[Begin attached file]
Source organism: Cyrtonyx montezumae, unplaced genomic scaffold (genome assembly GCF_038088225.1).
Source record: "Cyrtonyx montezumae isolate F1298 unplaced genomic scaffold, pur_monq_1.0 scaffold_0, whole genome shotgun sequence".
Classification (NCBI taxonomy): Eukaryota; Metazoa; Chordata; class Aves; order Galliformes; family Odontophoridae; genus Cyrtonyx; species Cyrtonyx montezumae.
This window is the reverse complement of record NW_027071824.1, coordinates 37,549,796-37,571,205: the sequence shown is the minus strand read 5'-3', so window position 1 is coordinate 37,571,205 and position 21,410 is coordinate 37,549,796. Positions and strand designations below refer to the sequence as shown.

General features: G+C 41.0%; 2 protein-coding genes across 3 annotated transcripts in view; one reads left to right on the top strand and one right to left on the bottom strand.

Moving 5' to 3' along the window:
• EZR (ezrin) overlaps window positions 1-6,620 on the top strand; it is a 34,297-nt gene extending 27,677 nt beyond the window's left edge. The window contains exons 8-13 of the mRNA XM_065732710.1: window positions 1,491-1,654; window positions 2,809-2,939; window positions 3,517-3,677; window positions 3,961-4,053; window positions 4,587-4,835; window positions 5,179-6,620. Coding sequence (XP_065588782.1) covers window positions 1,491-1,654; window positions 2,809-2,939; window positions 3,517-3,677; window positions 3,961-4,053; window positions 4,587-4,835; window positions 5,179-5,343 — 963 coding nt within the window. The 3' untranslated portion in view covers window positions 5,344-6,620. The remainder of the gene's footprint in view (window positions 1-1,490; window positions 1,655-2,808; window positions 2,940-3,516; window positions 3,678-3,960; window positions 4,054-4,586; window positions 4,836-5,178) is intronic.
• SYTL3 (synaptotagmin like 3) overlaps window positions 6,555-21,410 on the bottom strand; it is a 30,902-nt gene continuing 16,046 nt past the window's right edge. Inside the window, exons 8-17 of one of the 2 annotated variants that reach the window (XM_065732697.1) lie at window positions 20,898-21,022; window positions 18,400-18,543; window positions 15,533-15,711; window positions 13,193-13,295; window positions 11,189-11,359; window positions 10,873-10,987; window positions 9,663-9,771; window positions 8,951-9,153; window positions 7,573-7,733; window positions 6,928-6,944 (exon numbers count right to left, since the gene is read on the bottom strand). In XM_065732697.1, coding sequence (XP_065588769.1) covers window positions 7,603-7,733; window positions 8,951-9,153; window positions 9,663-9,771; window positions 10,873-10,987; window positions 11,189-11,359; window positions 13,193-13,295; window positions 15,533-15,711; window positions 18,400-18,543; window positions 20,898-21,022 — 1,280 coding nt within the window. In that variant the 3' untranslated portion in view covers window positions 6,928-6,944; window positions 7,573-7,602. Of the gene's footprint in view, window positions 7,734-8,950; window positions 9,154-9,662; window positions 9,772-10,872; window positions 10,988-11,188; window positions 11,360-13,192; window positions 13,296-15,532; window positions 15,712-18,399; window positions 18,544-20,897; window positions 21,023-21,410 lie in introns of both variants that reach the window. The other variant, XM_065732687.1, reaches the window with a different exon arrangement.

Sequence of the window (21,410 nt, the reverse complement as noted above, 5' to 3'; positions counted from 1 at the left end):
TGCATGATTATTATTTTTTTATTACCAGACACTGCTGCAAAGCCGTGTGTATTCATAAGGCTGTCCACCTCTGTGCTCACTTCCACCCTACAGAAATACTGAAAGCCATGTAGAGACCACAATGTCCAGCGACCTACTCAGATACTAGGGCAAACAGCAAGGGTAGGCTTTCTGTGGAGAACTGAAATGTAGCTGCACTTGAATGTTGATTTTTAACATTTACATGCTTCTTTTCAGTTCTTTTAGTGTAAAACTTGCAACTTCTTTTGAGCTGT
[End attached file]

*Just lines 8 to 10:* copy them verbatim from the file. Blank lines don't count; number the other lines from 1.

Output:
• SYTL3 (synaptotagmin like 3) overlaps window positions 6,555-21,410 on the bottom strand; it is a 30,902-nt gene continuing 16,046 nt past the window's right edge. Inside the window, exons 8-17 of one of the 2 annotated variants that reach the window (XM_065732697.1) lie at window positions 20,898-21,022; window positions 18,400-18,543; window positions 15,533-15,711; window positions 13,193-13,295; window positions 11,189-11,359; window positions 10,873-10,987; window positions 9,663-9,771; window positions 8,951-9,153; window positions 7,573-7,733; window positions 6,928-6,944 (exon numbers count right to left, since the gene is read on the bottom strand). In XM_065732697.1, coding sequence (XP_065588769.1) covers window positions 7,603-7,733; window positions 8,951-9,153; window positions 9,663-9,771; window positions 10,873-10,987; window positions 11,189-11,359; window positions 13,193-13,295; window positions 15,533-15,711; window positions 18,400-18,543; window positions 20,898-21,022 — 1,280 coding nt within the window. In that variant the 3' untranslated portion in view covers window positions 6,928-6,944; window positions 7,573-7,602. Of the gene's footprint in view, window positions 7,734-8,950; window positions 9,154-9,662; window positions 9,772-10,872; window positions 10,988-11,188; window positions 11,360-13,192; window positions 13,296-15,532; window positions 15,712-18,399; window positions 18,544-20,897; window positions 21,023-21,410 lie in introns of both variants that reach the window. The other variant, XM_065732687.1, reaches the window with a different exon arrangement.

Sequence of the window (21,410 nt, the reverse complement as noted above, 5' to 3'; positions counted from 1 at the left end):
TGCATGATTATTATTTTTTTATTACCAGACACTGCTGCAAAGCCGTGTGTATTCATAAGGCTGTCCACCTCTGTGCTCACTTCCACCCTACAGAAATACTGAAAGCCATGTAGAGACCACAATGTCCAGCGACCTACTCAGATACTAGGGCAAACAGCAAGGGTAGGCTTTCTGTGGAGAACTGAAATGTAGCTGCACTTGAATGTTGATTTTTAACATTTACATGCTTCTTTTCAGTTCTTTTAGTGTAAAACTTGCAACTTCTTTTGAGCTGT